So no mug shots of anyone arrested?


  10. - The Historian - Friday, Nov 30, 18 @ 2:02 pm:

    This is a GREAT proposal, long overdue. Folks should take note too (I presume they still exist) of scam firms that vacuum up such photos & repost them (on multiple web pages) with an invitation for the victims (& I DO mean victims) to pay-up for their removal, from one–and said payment of course then encourages more REposting. Great kudos to this legislator!


  11. - Demoralized - Friday, Nov 30, 18 @ 2:03 pm:

    ==There are serious 1st Amendment issues with this idea.==

    Care to elaborate?

    I agree. There is no reason to post a mug shot right away.


  12. - TheGoodLieutenant - Friday, Nov 30, 18 @ 2:03 pm:

    Absolutely agree for two bit misdemeanors.


  13. - Demoralized - Friday, Nov 30, 18 @ 2:03 pm:

    ==So no mug shots of anyone arrested?==

    Read it again and answer your own question.


  14. - Unionman - Friday, Nov 30, 18 @ 2:04 pm:

    No. This is unconstitutional. The press has a right to report the news. It also has the responsibility to report the truth of the news. I think that the press should take a pledge to correct and remove information once it has been determined.


  15. - 47th Ward - Friday, Nov 30, 18 @ 2:05 pm:

    These are public records. Like it or not, if you’ve been arrested the public has a right to know about the charges.

    Who decides which charges are low-level? Who’s going to pay for someone to go through web sites deleting photos? This is a well-intended nightmare of a bill.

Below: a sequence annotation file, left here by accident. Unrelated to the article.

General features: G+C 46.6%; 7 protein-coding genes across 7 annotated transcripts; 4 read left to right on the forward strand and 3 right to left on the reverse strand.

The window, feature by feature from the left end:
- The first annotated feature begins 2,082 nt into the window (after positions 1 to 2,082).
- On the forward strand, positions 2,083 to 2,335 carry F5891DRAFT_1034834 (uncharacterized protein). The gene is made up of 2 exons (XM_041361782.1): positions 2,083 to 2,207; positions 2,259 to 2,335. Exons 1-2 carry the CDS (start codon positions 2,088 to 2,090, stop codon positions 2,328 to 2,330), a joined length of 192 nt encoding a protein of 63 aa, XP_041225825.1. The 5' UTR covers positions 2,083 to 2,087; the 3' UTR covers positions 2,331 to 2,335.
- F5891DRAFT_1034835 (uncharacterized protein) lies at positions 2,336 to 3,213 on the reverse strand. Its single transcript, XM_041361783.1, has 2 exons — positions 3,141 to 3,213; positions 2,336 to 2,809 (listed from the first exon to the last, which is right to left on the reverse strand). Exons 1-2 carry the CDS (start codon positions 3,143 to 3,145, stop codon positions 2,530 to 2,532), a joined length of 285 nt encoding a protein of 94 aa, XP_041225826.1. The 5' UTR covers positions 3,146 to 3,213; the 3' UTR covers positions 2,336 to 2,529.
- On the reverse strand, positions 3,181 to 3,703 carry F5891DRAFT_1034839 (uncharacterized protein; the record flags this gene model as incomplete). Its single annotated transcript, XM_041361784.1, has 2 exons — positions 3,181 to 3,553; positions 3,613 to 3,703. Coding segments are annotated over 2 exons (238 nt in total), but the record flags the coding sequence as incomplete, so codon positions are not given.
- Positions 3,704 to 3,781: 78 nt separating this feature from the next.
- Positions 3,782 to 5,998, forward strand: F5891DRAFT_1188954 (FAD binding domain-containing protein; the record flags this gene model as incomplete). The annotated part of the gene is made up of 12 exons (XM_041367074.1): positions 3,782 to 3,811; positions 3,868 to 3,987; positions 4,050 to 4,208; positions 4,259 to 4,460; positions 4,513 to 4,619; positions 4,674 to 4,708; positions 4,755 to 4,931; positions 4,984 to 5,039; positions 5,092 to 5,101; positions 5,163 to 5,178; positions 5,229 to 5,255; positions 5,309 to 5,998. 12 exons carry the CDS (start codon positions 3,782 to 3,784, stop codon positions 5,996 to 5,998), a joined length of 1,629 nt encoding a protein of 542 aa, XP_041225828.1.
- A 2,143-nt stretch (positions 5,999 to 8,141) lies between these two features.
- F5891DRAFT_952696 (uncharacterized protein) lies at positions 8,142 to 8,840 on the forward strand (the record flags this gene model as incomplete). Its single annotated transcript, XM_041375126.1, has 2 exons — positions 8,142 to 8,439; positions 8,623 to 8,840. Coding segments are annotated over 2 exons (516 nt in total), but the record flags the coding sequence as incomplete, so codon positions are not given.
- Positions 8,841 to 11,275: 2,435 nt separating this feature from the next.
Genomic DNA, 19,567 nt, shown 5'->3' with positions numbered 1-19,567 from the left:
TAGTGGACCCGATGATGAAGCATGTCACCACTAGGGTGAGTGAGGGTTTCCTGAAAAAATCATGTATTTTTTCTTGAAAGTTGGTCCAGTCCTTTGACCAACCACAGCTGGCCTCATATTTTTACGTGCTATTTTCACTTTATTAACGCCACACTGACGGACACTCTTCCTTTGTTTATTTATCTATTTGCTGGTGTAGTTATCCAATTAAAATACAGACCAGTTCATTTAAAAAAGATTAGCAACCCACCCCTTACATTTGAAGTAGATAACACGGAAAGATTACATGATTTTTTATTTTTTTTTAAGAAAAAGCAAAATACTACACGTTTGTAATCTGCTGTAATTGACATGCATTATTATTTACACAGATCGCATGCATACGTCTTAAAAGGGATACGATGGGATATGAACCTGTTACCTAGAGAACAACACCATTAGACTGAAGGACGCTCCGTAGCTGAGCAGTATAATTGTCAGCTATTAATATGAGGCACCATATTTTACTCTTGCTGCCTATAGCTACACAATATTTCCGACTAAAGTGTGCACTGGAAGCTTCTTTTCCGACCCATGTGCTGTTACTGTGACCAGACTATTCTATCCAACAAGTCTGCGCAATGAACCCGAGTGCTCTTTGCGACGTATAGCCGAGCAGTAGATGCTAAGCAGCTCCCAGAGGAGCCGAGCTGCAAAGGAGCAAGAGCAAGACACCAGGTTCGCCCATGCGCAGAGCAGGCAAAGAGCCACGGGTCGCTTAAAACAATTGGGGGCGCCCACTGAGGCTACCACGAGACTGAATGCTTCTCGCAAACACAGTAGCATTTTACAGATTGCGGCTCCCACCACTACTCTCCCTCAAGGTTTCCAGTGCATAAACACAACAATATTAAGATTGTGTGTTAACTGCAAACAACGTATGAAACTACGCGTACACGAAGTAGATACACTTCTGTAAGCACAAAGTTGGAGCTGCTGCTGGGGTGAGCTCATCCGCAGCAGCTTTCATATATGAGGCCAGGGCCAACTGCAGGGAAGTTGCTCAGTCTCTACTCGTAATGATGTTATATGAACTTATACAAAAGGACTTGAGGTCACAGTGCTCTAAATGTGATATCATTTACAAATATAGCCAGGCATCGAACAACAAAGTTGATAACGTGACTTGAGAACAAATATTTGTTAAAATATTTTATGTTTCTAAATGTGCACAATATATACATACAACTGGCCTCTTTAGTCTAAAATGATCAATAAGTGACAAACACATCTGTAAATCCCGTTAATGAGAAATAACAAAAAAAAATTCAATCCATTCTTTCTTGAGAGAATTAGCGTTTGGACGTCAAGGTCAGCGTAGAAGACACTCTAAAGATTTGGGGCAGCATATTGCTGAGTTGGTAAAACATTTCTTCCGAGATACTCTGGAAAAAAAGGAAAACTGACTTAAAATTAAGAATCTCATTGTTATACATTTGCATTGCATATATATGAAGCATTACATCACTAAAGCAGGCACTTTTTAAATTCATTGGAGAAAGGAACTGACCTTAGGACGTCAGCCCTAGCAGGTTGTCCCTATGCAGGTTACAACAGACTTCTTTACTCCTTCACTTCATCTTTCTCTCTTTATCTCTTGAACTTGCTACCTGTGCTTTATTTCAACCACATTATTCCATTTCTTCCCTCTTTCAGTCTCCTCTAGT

But it might get him a few votes for Mayor.


  16. - A Jack - Friday, Nov 30, 18 @ 2:08 pm:

    I agree. There are unscrupulous websites that collect mug shots and then blackmail people to get those mug shots removed even if the person was never charged.


  17. - RollCall - Friday, Nov 30, 18 @ 2:09 pm:

    This legislation will only truly work if there is a private right of action for any harmed individuals to hold their wrongdoers financially accountable for their actions; the same goes for the government having the ability to enforce as well.


  18. - Wow - Friday, Nov 30, 18 @ 2:15 pm:

    Supreme Court has already ruled on the press right to publish. The legislature passed a bill this session going after the folks who “charge” to take down mug shots. They had to remove the section about the press n police posting.


  19. - don the legend - Friday, Nov 30, 18 @ 2:22 pm:

    I bet Nick Nolte agrees.


  20. - Archpundit - Friday, Nov 30, 18 @ 2:28 pm:

    ===here are serious 1st Amendment issues with this idea.

    No, there are not. These are currently public records and such a law would simply classify them as not public records. All of the arrest and charging information would still be available to those who want to look them up, but the pictures are what draw people’s attention and would only be made public once there is a conviction. I don’t see what public information value is in posting mug shots for those not yet convicted with probably an exception for public safety if the picture is needed to warn the public of a particular person.


  21. - Bourbon Street - Friday, Nov 30, 18 @ 2:29 pm:

    I disagree. Though very well-intentioned, in my opinion, the bill constitutes government interference with the press’ ability to decide what is newsworthy.


  22. - Archpundit - Friday, Nov 30, 18 @ 2:30 pm:

    Oops, misread what he introduced. Yes, there is a 1st Amendment issue.

    The way to pass the law and pass 1st Amendment criteria is simply to not make the pictures as public records until conviction a move I would support.


  23. - Ron Burgundy - Friday, Nov 30, 18 @ 2:30 pm: